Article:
Friday, August 13, 2010

August - Daring Cooks Challenge - Pierogis

The August 2010 Daring Cooks‟ Challenge was hosted by LizG of Bits n‟ Bites and Anula of Anula‟s Kitchen. They chose to challenge Daring Cooks to make pierogi from scratch and an optional challenge to provide one filling that best represents their locale.


Daring Cooks August Challenge - Pierogis Trini Style

My first thoughts when I read what this month's Daring Cooks challenge was that, this would be a perfect dish for winter but for summer ? Determined  to turn this into a summer compatible meal I decided to lighten up the filling and pair this with a salad for dinner. The hosts for this month added an optional challenge to this dish - adapt the filling to complement our location. For me this would have been France and the thought of a cheese laden dish did not scream summer to me.

But that's where my joker comes in :) I live in France but I'm originally from Trinidad & Tobago and of East Indian descent. This was going to be the domain that I would work on for the filling. Aloo Pies are traditional Trinidadian Indian street food fare, it's essentially a fried bread like dough stuffed with potatoes. The potatoes are mashed with onions, roasted cumin and scotch bonnet peppers this what gives the "pie" its taste. The pie is most often served with Tamarind (tambran in Trini speak) sauce on the side (as seen in the photo above).

For those not familiar with the fruit Tamarind its indigenous to Africa but via human transportation it made its way to South America and the Caribbean. The pulp which by itself is quite tangy is what is most often used to make condiments. In Trinidad the two most popular uses are either as a sauce or as a sweet called a Tambran ball.

Photo courtesy Wikipedia

The Verdict: This was the first time that I had ever attempted a dish like this and have to say I was quite pleased with my efforts. I think that I prefer it served as an appetizer or with a salad as a main dish. However the different fillings for this is endless and I already have a few playing around for a potential dinner party.



Russian Style Pierogi taken from the Daring Cook's August Challenge

Makes 4 generous servings, around 30 dumplings Traditional Polish recipe, although each family will have their own version, this is Anula's family recipe

Dough Ingredients:
  • 2 to 2 1/2 cups (300 to 375 g) all-purpose (plain) flour 
  • 1 large egg 
  • 1 teaspoon (5 ml) salt 
  • About 1 cup (250 ml) lukewarm water
Place 2 cups flour in a large bowl or on a work surface and make a well in the center. Break the egg into it, add the salt and a little lukewarm at a time (in my situation 1/2 cup was enough). Bring the dough together, kneading well and adding more flour or water as necessary. Cover the dough with a bowl or towel. You‟re aiming for soft dough. Let it rest 20 minutes.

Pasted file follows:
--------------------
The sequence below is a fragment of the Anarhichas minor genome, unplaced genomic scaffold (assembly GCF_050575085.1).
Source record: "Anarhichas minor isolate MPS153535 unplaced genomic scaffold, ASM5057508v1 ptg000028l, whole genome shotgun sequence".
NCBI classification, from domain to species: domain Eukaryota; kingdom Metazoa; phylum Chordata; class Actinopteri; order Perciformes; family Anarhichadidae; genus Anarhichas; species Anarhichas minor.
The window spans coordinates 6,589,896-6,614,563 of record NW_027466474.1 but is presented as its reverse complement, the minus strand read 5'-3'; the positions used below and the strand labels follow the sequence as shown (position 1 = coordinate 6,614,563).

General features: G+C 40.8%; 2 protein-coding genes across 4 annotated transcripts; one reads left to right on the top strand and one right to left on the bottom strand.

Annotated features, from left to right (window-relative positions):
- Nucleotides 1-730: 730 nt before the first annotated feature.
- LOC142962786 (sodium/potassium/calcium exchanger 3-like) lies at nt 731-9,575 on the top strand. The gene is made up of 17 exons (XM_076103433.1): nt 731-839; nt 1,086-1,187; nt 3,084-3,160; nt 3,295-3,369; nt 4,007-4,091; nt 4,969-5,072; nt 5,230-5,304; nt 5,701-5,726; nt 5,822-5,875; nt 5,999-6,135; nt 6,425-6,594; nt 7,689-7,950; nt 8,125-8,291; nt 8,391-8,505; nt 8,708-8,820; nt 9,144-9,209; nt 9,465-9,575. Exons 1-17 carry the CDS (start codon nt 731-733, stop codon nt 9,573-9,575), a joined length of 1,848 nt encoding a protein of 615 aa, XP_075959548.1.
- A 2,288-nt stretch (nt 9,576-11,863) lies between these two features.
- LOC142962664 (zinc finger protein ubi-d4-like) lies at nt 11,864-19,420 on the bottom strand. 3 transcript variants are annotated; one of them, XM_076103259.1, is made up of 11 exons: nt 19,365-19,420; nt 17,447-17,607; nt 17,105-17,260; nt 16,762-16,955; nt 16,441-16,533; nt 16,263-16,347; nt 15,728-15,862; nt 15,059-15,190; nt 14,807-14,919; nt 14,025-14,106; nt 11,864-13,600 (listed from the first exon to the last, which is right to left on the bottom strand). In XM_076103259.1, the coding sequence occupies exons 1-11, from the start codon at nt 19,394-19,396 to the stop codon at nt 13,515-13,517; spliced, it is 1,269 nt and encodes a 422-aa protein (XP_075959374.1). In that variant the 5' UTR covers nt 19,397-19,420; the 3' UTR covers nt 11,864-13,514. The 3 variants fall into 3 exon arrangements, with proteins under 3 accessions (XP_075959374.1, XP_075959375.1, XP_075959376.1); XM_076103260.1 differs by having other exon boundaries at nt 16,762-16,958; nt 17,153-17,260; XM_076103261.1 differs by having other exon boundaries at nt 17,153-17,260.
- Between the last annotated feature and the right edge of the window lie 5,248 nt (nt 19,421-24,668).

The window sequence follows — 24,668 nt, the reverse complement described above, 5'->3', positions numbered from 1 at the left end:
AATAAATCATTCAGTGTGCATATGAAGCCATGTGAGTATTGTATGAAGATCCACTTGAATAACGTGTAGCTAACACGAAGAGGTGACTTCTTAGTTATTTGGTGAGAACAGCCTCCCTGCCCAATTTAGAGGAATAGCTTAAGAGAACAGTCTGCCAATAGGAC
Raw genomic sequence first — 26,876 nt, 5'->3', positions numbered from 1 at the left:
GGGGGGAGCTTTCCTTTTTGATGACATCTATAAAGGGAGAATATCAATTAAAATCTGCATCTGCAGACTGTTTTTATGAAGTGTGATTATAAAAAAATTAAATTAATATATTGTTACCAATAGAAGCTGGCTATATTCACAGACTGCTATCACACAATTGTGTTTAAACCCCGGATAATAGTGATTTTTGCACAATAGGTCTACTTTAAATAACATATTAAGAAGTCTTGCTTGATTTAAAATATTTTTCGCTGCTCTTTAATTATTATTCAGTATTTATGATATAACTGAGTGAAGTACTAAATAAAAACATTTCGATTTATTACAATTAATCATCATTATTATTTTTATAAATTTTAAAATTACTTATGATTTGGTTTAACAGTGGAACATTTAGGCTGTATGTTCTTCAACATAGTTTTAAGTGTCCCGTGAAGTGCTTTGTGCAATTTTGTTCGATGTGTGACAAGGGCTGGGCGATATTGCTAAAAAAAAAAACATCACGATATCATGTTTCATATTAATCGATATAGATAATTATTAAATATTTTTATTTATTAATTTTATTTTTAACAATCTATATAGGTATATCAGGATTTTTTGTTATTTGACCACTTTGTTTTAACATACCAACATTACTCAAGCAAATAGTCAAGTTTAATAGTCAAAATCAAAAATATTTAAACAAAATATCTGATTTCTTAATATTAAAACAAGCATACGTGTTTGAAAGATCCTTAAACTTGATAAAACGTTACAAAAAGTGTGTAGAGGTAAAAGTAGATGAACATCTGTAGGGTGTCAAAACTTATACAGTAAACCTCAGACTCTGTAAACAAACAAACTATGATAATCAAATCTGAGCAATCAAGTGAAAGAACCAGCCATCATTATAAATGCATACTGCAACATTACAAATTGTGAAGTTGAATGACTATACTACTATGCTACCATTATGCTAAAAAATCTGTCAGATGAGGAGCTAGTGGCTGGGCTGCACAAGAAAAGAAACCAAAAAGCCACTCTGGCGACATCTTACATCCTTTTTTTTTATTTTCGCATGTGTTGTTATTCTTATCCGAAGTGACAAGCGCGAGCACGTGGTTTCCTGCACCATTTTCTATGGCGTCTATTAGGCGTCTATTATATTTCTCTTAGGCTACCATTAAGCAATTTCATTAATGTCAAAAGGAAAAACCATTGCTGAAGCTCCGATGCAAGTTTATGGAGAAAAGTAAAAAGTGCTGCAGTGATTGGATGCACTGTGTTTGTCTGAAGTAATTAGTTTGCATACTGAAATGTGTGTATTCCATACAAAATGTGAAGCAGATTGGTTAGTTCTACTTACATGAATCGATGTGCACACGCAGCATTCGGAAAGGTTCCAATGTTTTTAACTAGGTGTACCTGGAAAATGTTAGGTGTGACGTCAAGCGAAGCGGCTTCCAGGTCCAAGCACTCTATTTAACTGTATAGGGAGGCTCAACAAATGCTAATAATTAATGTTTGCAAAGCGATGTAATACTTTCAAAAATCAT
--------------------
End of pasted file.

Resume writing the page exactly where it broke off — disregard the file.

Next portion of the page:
Potato Filling adapted from The Naparima Girls Cookbook

  • 2 medium potatoes
  • 1/2 small onion finely chopped
  • 1/2 tsp ground geera (cumin)
  • 1/2 tsp scotch bonnet peppers (We like this spicy but reduce if you need less heat)
  • Salt & Pepper
Peel and boil potatoes in salt water until tender
Mash potatoes with either a fork or potato masher
Season filling with salt, black pepper, hot pepper, onions and ground geera (cumin)

Reserve ensure that filling is at room temperature before filling pierogis

Assembling Pierogis

On a floured work surface, roll the dough out thinly (1/8” or about 3 millimeters) cut with a 2-inch (5 cm) round or glass. Spoon a portion (teaspoon will be the best) of the filling into the middle of each circle. Fold dough in half and pinch edges together. Gather scraps, re-roll and fill. Repeat with remaining dough.

Cooking Pierogis
Bring a large, low saucepan of salted water to boil. Drop in the pierogi, not too many, only single layer in the pan! Return to the boil and reduce heat. When the pierogi rise to the surface, continue to simmer a few minutes more ( usually about 5 minutes). Remove one dumpling with a slotted spoon and taste if ready. When satisfied, remove remaining pierogi from the water.

For this dish, I lightly browned the piergois in butter, not only for presentation but it did "crisp" the dough a little which gave it a nice texture.

The Tamarind sauce pictured is a commercially prepared sauce that I bought in Trinidad.


Bon Appétit

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